Black men and prostate cancer: what you need to know

1 in 4 Black men will get prostate cancer – double the rate of other men. But why are men of African and Caribbean heritage at higher risk, and what can they do about it?

Here, Prostate Cancer UK Specialist Nurse Susan Piper answers some common questions about the disease.


What is prostate cancer?

Prostate cancer is the most common cancer in men. It develops when cells in the prostate start to grow in an uncontrolled way. Although some prostate cancers grow so slowly that they never cause any problems, some grow more quickly and need treatment to stop them spreading.

I’m a Black man – should I get checked out?

Black men are twice as likely to get prostate cancer as other men. Your risk is even higher if you’re over 45 or if your father or brother has had it.

Prostate cancer mainly affects men over the age of 50, but Black men can sometimes be diagnosed at a slightly younger age. If you’re Black and over 45, we’d encourage you to speak to your GP about your risk of prostate cancer, even if you don’t have any symptoms.

Prostate Cancer UK’s 30 second online risk checker can help you understand your risk and what to do next. You can find it at

Why should I speak to my GP if I don’t have symptoms?

If prostate cancer is caught early, there’s a good chance it can be cured. But most men with prostate cancer don’t have any symptoms until the cancer has already spread, which is why it’s important not to wait to speak to your GP – even if you feel completely fine.

If you do notice any symptoms, such as changes in the way you urinate, it’s a good idea to get checked out. While it may simply be a common problem like an infection, it could be a sign of prostate cancer.

What will happen when I speak to my GP?

Your GP will talk to you about your risk of prostate cancer and the tests you can have to diagnose it.

There is no single test to diagnose prostate cancer, but the first step is usually the PSA blood test. If your PSA level is raised, you might be referred for other tests such as an MRI scan or biopsy.

There are advantages and disadvantages of having a PSA blood test. You can discuss these with your GP or Prostate Cancer UK’s Specialist Nurses, so you can make a decision that’s right for you.

Some doctors will also offer a physical prostate examination, but it’s important to remember that you can still be checked for prostate cancer without this test and it’s your choice whether or not you have it done.

Why are Black men at higher risk of prostate cancer?

We don’t know exactly why Black men are at higher risk of prostate cancer, but we do think it’s likely to be linked to genes, which are passed down from our grandparents to our parents to us.

It’s vital that we understand why Black men are at this increased risk. That’s why we’re funding the PROFILE study in partnership with Movember, which is the first of its kind in the UK aiming to answer this important question. Researchers are looking at the genes of men of African and Caribbean descent to see if they can learn to predict prostate cancer risk. This should help us develop better tests that can catch prostate cancer earlier and save more lives.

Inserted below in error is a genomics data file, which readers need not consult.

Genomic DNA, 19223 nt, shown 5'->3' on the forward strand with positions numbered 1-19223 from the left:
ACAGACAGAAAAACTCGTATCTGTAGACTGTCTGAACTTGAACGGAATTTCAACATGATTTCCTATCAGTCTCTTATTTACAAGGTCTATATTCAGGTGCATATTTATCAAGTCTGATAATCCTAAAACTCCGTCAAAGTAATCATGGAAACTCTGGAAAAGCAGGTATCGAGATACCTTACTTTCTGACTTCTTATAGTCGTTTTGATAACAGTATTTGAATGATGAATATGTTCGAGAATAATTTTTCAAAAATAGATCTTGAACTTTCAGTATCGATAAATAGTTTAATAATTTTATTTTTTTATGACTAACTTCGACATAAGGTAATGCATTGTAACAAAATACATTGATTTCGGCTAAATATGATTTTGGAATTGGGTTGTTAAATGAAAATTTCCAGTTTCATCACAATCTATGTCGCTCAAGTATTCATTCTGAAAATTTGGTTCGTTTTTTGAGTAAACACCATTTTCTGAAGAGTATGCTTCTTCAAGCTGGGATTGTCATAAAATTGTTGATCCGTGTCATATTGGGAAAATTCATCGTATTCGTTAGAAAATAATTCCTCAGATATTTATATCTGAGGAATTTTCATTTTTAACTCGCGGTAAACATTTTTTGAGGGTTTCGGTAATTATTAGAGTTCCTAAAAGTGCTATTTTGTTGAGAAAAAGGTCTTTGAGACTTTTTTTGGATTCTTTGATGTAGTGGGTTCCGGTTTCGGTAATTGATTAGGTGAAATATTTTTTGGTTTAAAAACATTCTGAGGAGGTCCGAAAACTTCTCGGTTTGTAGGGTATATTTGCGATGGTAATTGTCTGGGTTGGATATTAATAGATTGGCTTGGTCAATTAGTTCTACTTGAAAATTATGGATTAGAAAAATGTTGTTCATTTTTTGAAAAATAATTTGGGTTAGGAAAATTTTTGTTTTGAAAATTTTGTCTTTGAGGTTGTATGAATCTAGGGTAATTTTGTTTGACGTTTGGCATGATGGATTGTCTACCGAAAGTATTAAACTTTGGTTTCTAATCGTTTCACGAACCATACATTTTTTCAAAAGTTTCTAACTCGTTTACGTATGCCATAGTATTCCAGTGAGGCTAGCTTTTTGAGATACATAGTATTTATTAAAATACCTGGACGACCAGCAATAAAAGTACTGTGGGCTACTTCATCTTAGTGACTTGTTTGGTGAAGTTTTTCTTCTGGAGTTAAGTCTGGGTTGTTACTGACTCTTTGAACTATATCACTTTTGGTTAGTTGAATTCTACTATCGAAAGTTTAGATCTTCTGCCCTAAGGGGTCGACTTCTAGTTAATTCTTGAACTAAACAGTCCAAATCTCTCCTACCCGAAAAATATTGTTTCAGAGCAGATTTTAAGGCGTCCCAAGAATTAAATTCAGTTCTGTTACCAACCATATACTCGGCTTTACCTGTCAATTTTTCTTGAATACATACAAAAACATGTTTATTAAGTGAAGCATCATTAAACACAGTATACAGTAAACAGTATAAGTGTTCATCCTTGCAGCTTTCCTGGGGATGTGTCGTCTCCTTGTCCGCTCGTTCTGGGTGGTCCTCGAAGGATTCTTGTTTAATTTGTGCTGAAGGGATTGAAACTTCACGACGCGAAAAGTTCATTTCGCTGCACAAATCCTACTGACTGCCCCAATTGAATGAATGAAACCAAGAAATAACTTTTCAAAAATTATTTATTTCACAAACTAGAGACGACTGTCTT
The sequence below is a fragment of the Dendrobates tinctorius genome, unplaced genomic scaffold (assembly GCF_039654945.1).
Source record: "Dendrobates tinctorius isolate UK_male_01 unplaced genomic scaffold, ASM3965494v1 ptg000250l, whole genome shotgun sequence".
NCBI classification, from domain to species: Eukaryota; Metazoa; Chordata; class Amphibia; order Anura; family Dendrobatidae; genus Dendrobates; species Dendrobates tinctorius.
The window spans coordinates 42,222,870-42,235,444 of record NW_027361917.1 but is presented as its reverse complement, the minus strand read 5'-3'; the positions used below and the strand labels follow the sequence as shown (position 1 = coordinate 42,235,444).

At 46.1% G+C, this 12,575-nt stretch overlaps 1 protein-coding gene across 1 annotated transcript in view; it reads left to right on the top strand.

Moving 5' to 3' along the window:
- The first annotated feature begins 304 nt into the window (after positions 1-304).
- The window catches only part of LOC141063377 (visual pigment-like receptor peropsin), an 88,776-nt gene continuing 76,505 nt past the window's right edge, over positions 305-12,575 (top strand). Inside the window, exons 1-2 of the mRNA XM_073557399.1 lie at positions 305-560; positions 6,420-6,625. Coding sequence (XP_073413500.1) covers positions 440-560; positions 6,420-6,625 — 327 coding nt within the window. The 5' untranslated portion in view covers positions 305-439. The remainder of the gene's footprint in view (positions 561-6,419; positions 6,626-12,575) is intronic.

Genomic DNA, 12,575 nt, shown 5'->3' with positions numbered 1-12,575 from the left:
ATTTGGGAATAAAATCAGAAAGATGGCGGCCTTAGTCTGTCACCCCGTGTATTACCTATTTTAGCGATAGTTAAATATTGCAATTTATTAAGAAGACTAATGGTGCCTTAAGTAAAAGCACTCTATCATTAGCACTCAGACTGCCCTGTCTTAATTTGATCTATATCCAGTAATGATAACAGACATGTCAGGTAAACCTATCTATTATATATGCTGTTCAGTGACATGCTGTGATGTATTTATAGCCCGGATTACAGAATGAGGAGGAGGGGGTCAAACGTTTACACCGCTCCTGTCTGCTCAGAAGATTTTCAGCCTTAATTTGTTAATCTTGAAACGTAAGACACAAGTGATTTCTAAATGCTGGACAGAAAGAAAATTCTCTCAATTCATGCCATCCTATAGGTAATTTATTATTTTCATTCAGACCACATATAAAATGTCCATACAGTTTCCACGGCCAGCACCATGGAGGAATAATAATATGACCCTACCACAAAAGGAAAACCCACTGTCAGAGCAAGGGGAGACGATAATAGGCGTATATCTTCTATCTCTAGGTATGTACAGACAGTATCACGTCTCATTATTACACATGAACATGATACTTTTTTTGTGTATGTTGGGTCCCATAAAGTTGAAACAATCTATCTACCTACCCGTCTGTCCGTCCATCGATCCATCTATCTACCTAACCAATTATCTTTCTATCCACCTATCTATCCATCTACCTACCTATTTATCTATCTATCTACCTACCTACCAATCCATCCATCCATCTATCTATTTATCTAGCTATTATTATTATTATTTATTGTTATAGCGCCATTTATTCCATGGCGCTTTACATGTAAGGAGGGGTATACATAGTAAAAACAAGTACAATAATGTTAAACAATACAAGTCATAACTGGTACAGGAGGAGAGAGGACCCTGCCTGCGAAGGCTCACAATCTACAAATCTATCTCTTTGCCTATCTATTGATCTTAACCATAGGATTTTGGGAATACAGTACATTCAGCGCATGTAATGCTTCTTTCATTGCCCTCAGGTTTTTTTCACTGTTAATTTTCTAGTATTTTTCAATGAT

If you’re a man of African or Caribbean descent aged 40-69 and haven’t had prostate cancer, you may be able to take part. You can find out more and how to get involved at

What can I do to help?

If you’re a Black man over 45, the most important thing you can do is speak to your GP about your risk.

I’d also encourage people to talk openly about prostate cancer with friends, family and the wider Black community. 1 in 4 Black men will get the disease, but lots of people don’t know they’re at risk – especially if they don’t have symptoms. A conversation with your friend, your dad, your husband, or anyone else in your life can make a big difference.

Sharing Prostate Cancer UK’s risk checker is a quick and easy way to raise awareness and help more men get diagnosed earlier.

Where can I find support or more information?

If you have any concerns or questions about prostate cancer, Prostate Cancer UK’s team of Specialist Nurses are here to help. You can reach us on 0800 074 8383 or online at

We also have information specifically for Black men which you can read online or order for free from our shop.

If you have prostate cancer, or if you’re the partner, family or friend of someone affected, our one-to-one support service can put you in touch with volunteers from the Black community who have been through a similar experience. We also have links to a wide range of support groups specifically for men of African and Caribbean heritage. The most important thing to remember is that you’re not alone. We are here to support you.

Check your risk of prostate cancer in 30 seconds at